Centripetal Acceleration

- In circular motion, an object moves along a perfectly circular path
- Its speed remains the same
- The direction it travels in is constantly changing
- Its velocity is therefore constantly changing
- It is constantly accelerating towards the centre of the circle
- The direction it’s moving in is always at 90° to the direction to the centre
- An object with a force or acceleration acting on it perpendicular to its direction of travel will undergo circular motion
- The acceleration towards the centre is called the centripetal acceleration
- If the centripetal force / acceleration is removed, the orbiting object continues in the direction it was travelling that instant – a tangent to the circle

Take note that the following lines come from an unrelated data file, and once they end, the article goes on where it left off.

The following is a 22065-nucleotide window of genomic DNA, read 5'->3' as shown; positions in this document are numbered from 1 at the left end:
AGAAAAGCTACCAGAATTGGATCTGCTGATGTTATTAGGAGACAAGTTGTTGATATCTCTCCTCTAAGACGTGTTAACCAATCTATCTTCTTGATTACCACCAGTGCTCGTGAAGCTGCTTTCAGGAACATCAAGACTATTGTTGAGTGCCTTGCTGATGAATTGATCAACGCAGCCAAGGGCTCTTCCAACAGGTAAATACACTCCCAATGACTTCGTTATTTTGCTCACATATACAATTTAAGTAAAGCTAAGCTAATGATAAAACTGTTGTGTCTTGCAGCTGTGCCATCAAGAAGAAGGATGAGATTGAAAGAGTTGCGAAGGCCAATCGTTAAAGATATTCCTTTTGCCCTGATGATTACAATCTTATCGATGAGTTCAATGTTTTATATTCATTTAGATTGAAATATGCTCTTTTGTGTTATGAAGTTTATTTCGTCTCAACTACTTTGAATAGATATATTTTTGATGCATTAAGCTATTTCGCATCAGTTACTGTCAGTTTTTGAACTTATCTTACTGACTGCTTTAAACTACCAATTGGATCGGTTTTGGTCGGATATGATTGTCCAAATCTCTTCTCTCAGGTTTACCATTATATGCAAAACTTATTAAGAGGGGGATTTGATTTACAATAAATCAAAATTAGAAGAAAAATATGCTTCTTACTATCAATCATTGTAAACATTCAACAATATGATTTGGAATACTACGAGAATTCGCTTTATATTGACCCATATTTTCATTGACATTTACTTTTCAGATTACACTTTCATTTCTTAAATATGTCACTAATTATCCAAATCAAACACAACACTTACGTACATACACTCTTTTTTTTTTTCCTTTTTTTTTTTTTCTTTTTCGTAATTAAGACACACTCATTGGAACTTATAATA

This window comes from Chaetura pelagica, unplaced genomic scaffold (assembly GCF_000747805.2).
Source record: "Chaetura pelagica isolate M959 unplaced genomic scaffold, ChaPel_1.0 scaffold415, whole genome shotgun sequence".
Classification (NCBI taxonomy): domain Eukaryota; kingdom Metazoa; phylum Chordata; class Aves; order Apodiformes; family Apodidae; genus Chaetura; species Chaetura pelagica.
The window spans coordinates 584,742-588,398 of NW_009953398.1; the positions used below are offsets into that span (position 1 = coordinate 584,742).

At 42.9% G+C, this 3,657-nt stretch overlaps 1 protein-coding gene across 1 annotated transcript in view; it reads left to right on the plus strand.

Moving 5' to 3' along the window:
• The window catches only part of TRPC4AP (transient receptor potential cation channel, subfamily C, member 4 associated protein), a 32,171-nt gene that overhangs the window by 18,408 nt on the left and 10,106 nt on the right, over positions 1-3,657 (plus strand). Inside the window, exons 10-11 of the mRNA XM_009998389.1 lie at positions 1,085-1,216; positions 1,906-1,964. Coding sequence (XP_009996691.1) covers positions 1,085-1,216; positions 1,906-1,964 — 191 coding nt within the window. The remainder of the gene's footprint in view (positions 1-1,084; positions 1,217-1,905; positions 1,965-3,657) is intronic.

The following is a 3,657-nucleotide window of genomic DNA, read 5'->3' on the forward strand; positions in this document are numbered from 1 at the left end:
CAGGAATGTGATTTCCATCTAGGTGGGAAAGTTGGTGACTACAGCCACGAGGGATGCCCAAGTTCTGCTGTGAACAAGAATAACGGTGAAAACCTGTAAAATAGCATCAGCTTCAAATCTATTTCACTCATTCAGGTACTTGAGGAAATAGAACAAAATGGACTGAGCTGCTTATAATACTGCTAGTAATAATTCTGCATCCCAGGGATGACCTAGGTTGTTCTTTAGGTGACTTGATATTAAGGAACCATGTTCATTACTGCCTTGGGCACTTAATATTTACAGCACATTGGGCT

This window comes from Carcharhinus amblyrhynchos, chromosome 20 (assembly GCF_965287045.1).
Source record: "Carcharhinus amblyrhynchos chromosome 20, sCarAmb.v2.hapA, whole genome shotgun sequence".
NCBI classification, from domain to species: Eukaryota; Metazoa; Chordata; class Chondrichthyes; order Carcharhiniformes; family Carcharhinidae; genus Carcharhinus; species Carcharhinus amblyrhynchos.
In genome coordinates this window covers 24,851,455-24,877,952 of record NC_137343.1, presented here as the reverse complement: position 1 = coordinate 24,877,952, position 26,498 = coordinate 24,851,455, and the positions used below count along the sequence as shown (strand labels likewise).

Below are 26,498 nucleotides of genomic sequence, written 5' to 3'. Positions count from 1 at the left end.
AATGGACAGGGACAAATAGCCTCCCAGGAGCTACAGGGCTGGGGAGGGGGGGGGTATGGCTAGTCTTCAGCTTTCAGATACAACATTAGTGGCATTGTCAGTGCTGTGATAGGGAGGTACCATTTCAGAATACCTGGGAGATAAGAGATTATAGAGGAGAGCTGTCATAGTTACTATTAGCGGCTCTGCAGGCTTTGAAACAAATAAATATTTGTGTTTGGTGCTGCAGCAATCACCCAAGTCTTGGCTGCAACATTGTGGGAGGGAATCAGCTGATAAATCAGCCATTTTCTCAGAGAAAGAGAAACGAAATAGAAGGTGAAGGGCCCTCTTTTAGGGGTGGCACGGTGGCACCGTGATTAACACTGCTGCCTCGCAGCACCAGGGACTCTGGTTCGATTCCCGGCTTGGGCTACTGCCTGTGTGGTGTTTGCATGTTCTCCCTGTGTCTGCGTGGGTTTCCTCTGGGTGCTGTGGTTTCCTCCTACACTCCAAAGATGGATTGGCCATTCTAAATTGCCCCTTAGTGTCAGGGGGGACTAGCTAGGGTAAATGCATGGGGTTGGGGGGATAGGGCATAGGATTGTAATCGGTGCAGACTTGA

- The centripetal force can be provided by tension in a piece of string, or by gravity, for example
- (I’m sure you’re aware that the centrifugal force doesn’t exist – you can feel it because of your momentum straining against the centripetal force, but to the outside observer, there’s nothing there)
- No work is done, because Work = Force × Distance Moved in Direction of Force, and the distance moved in the direction of the force is zero, because the orbiting object doesn’t actually get any closer to the centre, so the force is multiplied by zero
- No work done means no energy transferred – objects in circular motion do not use up energy (well, unless they collide with something such as a bunch of air molecules, but we’re ignoring air resistance – especially when in space)
- Now that we’ve got that out of the way…

Set Calculators to Radians

- l = r θ

Where l is the length of an arc (part of the circumference of a circle), r is the radius of the circle and θ is the angle of the sector the arc is from